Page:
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Thursday, June 27, 2013

#calgaryfortunate #calgaryauspicious #calgaryblessed #calgarylucky


#calgarystong? 
Without detracting from the outstanding public worker's, and many of Calgary's volunteers, I still don't think that #calgarystrong is all that appropriate. When we first got news of the eminent flooding, people remained fairly calm here in Cowtown. Some people ignored the mandatory evacuations. I personally was at work, checking my $600 smartphone for updates on the rising waters. People were still going out to eat, drink and be merry, totally clueless to the idea that they might not make it home that night. The entire city watched helplessly as the waters swelled over their banks, and into peoples homes. Cars, homes, wildlife, park spaces, public spaces, roadways, the God Damn Stampede grounds were all in serious jeopardy as the waters overtook the city. One by one neighborhoods began to be evacuated. Friends that moved in with other friends were then evacuated; some had to move up to three times to escape the path of destruction. 
By 2am, the waters had supposedly reached their maximum swell. Manhole covers continued to be uplifted in certain areas however, and ground water leached into foundations even on high ground. The river may have been receding, but the water table remained too high. Sewers were backing up, and spewing onto the city streets. Water was everywhere, and there was no forcasted break. 
Through the rain, we attempted a tour of the destruction. We weren't the only ones with $2500 camera set ups. Bystanders flocked to the accessible views, some at a cost of rescue, all hoping to have their photo featured for a brief moment on TV.
Most roadways were closed. All bridges were closed. Downtown was closed - all the main corridors from east/west north/south were starting to close. It truly was a state of emergency. The City for the first 48 hours was in an almost blissful state; kind of like that moment when you submerge your head in a bath and revel in the quiet. There was no power. No transit. No mode of transport really. All was quiet while we simply waited for the water to recede.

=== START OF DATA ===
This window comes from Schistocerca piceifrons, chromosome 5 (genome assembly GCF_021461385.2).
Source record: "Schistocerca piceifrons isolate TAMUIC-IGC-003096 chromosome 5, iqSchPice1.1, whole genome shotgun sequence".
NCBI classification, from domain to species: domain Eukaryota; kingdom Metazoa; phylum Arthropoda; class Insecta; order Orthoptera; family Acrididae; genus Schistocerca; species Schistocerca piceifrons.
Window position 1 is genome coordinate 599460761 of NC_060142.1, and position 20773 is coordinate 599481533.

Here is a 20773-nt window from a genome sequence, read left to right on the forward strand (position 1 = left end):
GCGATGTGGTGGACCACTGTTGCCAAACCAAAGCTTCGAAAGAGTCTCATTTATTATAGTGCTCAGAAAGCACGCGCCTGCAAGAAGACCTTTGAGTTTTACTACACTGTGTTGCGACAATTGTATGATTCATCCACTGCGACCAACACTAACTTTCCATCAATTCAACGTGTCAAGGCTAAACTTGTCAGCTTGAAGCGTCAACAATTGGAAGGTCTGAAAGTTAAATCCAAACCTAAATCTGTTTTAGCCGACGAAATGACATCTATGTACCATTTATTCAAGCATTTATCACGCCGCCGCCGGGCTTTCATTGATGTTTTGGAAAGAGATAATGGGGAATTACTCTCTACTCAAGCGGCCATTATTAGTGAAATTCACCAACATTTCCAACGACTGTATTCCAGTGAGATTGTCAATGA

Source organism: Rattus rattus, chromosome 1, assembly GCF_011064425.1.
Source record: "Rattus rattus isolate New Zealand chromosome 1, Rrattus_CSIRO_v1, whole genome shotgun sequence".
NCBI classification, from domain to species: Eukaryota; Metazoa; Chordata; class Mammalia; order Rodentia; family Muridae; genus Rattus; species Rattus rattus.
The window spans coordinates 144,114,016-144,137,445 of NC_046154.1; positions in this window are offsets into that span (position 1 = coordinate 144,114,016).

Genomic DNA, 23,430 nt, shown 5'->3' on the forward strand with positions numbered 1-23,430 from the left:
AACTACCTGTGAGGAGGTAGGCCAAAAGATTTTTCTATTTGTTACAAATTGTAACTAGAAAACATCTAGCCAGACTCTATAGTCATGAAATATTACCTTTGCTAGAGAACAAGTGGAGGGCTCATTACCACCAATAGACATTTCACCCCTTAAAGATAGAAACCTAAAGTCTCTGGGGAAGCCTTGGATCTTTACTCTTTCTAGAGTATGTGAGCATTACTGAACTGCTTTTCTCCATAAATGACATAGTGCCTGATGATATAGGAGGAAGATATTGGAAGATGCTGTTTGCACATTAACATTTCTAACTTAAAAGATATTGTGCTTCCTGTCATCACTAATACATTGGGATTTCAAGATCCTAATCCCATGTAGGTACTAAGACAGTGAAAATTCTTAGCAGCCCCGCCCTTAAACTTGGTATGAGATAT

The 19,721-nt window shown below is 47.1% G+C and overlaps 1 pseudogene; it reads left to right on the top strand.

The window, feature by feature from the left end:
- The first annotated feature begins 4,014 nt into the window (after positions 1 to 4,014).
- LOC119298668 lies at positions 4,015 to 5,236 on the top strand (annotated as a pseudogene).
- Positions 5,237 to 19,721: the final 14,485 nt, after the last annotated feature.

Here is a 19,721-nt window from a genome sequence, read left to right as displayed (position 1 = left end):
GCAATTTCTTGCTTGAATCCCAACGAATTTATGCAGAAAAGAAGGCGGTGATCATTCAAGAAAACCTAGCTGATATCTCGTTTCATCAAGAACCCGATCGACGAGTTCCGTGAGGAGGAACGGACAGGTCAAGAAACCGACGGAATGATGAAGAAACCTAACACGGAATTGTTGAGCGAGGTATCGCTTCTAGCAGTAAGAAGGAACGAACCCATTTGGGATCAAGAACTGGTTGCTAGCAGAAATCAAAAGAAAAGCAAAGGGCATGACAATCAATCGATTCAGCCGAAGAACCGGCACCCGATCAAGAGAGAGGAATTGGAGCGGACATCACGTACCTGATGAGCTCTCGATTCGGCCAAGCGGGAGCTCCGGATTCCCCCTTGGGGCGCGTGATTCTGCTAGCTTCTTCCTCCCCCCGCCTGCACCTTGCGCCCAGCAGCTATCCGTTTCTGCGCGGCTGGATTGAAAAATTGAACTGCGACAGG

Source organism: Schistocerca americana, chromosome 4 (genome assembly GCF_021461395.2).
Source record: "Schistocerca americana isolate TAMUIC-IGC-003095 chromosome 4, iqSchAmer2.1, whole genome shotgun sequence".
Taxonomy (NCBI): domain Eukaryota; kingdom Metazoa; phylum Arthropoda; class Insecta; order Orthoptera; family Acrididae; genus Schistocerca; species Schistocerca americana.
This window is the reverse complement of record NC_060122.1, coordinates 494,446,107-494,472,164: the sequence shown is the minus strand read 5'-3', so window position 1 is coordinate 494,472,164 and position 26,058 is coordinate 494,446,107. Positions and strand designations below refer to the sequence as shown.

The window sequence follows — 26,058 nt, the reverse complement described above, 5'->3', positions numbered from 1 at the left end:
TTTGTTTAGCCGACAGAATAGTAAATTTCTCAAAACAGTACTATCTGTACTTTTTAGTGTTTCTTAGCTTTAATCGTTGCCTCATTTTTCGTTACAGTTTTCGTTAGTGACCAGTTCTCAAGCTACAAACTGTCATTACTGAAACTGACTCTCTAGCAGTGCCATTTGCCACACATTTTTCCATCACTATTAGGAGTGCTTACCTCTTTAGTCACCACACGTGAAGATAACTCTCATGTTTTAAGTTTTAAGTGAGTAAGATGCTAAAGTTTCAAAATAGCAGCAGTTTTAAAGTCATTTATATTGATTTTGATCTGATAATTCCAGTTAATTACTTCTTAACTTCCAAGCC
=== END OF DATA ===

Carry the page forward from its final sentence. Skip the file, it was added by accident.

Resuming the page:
Now back to this "#calgarystrong. Calgary is strong. It is resilient. It is amazing. However, it's also very rich. As I watched with great amazement at how quickly and smoothly the cleanup started, it really made me think of some of the other disasters around the world. How fortunate are we that we are able to have every cleanup crew in the Western Prairies come to help? How fortunate are we that the City can afford all of the street cleaners, pumps, road crews, and helicopter rides? Yes, Calgary is #strong, but it's mostly fortunate.
We are fortunate to have strong, able bodies. We are fortunate to all have access to news, and social media in a time like this. We are fortunate to have neighbours who are willing to help, rather than loot. We are fortunate to have good engineers to help plan for distasters. We are fortunate to have a government
that legitimately cares about it's people and their well-being. We are fortunate to have global news coverage, so even those Cambodian orphans can donate to our cause. We are fortunate that only half of 17th avenue is closed, so that even amongst a disaster, we can still get an $8 beer, at precisely the right temperature. 


Bring it on Stampede! Bring on the chance to forget! #calgarystrong? #calgaryfortunate


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